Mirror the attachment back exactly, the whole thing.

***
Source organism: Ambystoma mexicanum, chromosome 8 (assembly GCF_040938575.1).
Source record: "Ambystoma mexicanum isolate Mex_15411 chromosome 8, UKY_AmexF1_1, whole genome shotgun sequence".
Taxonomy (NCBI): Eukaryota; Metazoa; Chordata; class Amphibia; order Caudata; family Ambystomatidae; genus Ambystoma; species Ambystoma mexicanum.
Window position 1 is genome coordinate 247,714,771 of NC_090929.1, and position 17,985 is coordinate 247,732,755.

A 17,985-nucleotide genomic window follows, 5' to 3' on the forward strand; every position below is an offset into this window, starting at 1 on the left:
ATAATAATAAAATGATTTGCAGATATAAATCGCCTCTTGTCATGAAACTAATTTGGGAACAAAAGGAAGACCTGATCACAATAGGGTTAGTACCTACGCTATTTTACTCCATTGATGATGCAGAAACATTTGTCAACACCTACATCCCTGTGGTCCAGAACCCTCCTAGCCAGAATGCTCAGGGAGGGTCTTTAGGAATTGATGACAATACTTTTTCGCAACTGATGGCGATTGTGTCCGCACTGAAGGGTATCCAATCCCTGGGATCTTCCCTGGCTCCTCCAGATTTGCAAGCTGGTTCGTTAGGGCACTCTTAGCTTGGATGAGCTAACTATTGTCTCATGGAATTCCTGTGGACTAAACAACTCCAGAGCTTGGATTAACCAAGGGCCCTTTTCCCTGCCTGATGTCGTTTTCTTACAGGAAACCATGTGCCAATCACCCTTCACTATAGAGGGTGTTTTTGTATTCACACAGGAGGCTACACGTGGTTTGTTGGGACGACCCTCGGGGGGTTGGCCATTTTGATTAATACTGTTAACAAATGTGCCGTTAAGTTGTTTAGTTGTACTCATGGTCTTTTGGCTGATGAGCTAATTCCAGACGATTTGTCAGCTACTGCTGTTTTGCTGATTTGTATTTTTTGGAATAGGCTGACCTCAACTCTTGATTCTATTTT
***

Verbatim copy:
Source organism: Ambystoma mexicanum, chromosome 8 (assembly GCF_040938575.1).
Source record: "Ambystoma mexicanum isolate Mex_15411 chromosome 8, UKY_AmexF1_1, whole genome shotgun sequence".
Taxonomy (NCBI): Eukaryota; Metazoa; Chordata; class Amphibia; order Caudata; family Ambystomatidae; genus Ambystoma; species Ambystoma mexicanum.
Window position 1 is genome coordinate 247,714,771 of NC_090929.1, and position 17,985 is coordinate 247,732,755.

A 17,985-nucleotide genomic window follows, 5' to 3' on the forward strand; every position below is an offset into this window, starting at 1 on the left:
ATAATAATAAAATGATTTGCAGATATAAATCGCCTCTTGTCATGAAACTAATTTGGGAACAAAAGGAAGACCTGATCACAATAGGGTTAGTACCTACGCTATTTTACTCCATTGATGATGCAGAAACATTTGTCAACACCTACATCCCTGTGGTCCAGAACCCTCCTAGCCAGAATGCTCAGGGAGGGTCTTTAGGAATTGATGACAATACTTTTTCGCAACTGATGGCGATTGTGTCCGCACTGAAGGGTATCCAATCCCTGGGATCTTCCCTGGCTCCTCCAGATTTGCAAGCTGGTTCGTTAGGGCACTCTTAGCTTGGATGAGCTAACTATTGTCTCATGGAATTCCTGTGGACTAAACAACTCCAGAGCTTGGATTAACCAAGGGCCCTTTTCCCTGCCTGATGTCGTTTTCTTACAGGAAACCATGTGCCAATCACCCTTCACTATAGAGGGTGTTTTTGTATTCACACAGGAGGCTACACGTGGTTTGTTGGGACGACCCTCGGGGGGTTGGCCATTTTGATTAATACTGTTAACAAATGTGCCGTTAAGTTGTTTAGTTGTACTCATGGTCTTTTGGCTGATGAGCTAATTCCAGACGATTTGTCAGCTACTGCTGTTTTGCTGATTTGTATTTTTTGGAATAGGCTGACCTCAACTCTTGATTCTATTTT